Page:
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Davies was not present in court but admitted breaching the notice twice and was fined £300 for each breach. She was ordered to pay £701 costs and £60 victim surcharge.

The notice is still active.

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Environment

Campaign urging people to be responsible around coastal wildlife launched by RSPCA and police in Wales

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A campaign to stop people behaving irresponsibly near marine animals such as seals, dolphins and nesting birds is being rolled out in Wales.

Operation Seabird is a joint campaign between the RSPCA, all four Wales police forces – North Wales Police, South Wales Police, Gwent Police and Dyfed Powys Police – and other partner organisations such as Natural Resources Wales.

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The first action day on 14 April saw RSPCA officers patrolling areas in Colwyn Bay/Angel Bay and Abersoch with North Wales Police, and aimed to raise awareness and educate people about how vital it is not to disturb the mammals and birds of Britain’s coastal areas and to enjoy watching them from afar.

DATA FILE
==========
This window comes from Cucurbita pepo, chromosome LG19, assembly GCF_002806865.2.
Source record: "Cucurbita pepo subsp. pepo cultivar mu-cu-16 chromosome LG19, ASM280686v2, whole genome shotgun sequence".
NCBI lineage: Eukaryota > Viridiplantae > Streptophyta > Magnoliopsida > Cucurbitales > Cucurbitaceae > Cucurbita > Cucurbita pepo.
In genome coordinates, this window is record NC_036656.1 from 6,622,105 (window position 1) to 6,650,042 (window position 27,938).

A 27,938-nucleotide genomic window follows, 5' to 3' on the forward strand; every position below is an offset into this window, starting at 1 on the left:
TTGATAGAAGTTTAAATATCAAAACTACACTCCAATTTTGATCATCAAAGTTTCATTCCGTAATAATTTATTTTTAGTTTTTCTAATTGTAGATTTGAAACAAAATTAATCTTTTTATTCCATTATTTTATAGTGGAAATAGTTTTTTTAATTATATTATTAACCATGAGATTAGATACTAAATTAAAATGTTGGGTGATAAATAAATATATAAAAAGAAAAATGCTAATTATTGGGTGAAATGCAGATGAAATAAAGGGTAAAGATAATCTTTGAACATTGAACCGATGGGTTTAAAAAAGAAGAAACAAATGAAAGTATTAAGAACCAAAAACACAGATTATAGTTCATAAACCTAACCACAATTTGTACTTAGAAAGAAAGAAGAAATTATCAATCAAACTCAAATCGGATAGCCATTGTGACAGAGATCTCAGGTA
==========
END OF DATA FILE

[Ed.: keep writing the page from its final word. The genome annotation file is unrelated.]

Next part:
RSPCA animal rescue officer and wildlife officer Ellie West took part in the first action day with Dyfed Powys Police in Pembrokeshire.

The RSPCA say that sadly, common disturbances to wildlife include speedboats, kayaks and paddleboards deliberately getting too close to seals, dolphins and cetaceans. This often causes stress to the animals and can result in the females suffering spontaneous abortions or babies being abandoned by their mothers.

The animal charity say that other issues include dogs off leads disturbing nesting birds or seals, litter including plastic rings severely injuring seals, wild camping beach barbecues and camp fires causing significant damage on the beach, and quad bikes or 4x4s vehicles riding over nesting areas.

There have even been incidents where beachgoers have got too close to wild animals for the sake of a selfie. Users of boats and other watercraft can also cause severe injury to some marine mammals if they collide with them while trying to watch them.